Napier grass

Quick Facts

Scientific namePennisetum purpureum
OriginOld World, Africa
IntroductionEarly 1900s, forage grass
Aquatic communityEmergent grass
HabitatShorelines, wet to dry soils
DistributionCentral and South Florida
Management effortComplaint management
2014 public waters / plant acres:17 / 22

Environmental and Economic Concerns

  • Clump-forming grass up to 12 feet tall along shorelines, in wet to dry soils
  • Most often in disturbed areas, especially along canal banks
  • Hinders flood control by blocking access to canals and impeding water flow
  • Deep fibrous root system enables drought resistance, but plant can be injured by freezes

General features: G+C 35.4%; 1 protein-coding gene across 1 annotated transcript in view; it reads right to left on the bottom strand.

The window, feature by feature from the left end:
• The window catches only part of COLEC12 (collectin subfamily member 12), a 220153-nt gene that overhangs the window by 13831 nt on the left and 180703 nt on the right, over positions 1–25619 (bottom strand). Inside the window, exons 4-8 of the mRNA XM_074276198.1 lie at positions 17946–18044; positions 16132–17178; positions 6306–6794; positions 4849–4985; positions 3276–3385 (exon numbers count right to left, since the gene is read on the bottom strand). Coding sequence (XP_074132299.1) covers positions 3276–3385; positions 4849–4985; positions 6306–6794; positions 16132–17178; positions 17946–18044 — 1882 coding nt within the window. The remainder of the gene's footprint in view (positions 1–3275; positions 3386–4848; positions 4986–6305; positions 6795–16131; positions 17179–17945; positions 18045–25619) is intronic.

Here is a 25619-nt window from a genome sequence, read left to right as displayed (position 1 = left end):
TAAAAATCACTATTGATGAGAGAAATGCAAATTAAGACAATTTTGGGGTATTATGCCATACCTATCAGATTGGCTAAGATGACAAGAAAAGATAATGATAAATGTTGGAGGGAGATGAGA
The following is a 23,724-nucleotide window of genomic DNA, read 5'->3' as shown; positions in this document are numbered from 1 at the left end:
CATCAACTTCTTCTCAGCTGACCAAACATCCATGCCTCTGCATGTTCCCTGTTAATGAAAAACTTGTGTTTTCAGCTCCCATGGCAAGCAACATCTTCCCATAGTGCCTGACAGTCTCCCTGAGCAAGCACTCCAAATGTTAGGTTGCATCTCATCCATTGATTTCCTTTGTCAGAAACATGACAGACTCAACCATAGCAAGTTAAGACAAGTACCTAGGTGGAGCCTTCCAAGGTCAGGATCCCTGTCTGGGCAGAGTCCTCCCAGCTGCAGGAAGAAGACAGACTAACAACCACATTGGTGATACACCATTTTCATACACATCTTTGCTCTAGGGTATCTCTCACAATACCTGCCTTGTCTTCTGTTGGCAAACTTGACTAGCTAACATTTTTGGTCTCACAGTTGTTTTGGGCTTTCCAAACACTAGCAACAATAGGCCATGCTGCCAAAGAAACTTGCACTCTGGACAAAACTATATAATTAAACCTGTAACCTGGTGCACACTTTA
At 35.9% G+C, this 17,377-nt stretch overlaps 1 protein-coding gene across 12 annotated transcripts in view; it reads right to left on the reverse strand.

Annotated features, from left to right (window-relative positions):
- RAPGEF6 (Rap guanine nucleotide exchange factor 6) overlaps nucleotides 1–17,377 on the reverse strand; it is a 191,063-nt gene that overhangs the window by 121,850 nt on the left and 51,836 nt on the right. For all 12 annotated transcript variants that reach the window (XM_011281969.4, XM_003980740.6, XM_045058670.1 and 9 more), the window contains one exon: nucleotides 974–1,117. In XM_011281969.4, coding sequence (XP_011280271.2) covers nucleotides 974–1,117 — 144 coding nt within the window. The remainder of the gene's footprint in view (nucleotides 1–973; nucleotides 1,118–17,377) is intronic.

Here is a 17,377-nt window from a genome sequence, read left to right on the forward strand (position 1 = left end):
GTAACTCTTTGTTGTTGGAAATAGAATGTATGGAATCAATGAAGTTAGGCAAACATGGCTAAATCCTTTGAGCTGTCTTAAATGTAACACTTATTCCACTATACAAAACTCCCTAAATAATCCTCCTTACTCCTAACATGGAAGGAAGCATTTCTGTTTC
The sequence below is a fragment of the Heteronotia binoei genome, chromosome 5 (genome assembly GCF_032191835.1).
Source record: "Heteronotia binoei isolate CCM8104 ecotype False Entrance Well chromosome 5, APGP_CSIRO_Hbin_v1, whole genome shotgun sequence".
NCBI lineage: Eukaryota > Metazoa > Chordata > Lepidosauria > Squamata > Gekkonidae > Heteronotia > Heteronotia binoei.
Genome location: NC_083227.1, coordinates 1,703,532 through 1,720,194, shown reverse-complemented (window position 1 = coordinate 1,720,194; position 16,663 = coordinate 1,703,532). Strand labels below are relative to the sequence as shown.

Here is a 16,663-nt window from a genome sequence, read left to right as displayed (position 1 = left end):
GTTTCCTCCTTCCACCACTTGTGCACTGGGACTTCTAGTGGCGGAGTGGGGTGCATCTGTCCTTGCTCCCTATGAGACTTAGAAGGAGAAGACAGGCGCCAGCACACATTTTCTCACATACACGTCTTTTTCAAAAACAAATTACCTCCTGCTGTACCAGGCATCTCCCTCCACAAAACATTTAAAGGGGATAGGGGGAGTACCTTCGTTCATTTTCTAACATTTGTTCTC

• Propagates vegetatively from root crown divisions or rhizome and stem fragments, especially after mechanical control such as tilling
Pennisetum purpureum
Pennisetum purpureum
Pennisetum purpureum
Pennisetum purpureum

Management Options

BiologicalNone available
ChemicalGlyphosate, imazapyr
MechanicalMowing; harvest or shred floating mats
PhysicalDrawdown, desiccation, and burning

Florida Fish & Wildlife Conservation Commission, Status of the Aquatic Plant Maintenance Program in Florida Public Waters, Annual Report – Fiscal Year 2009-2010.

Last updated: 30 December 2014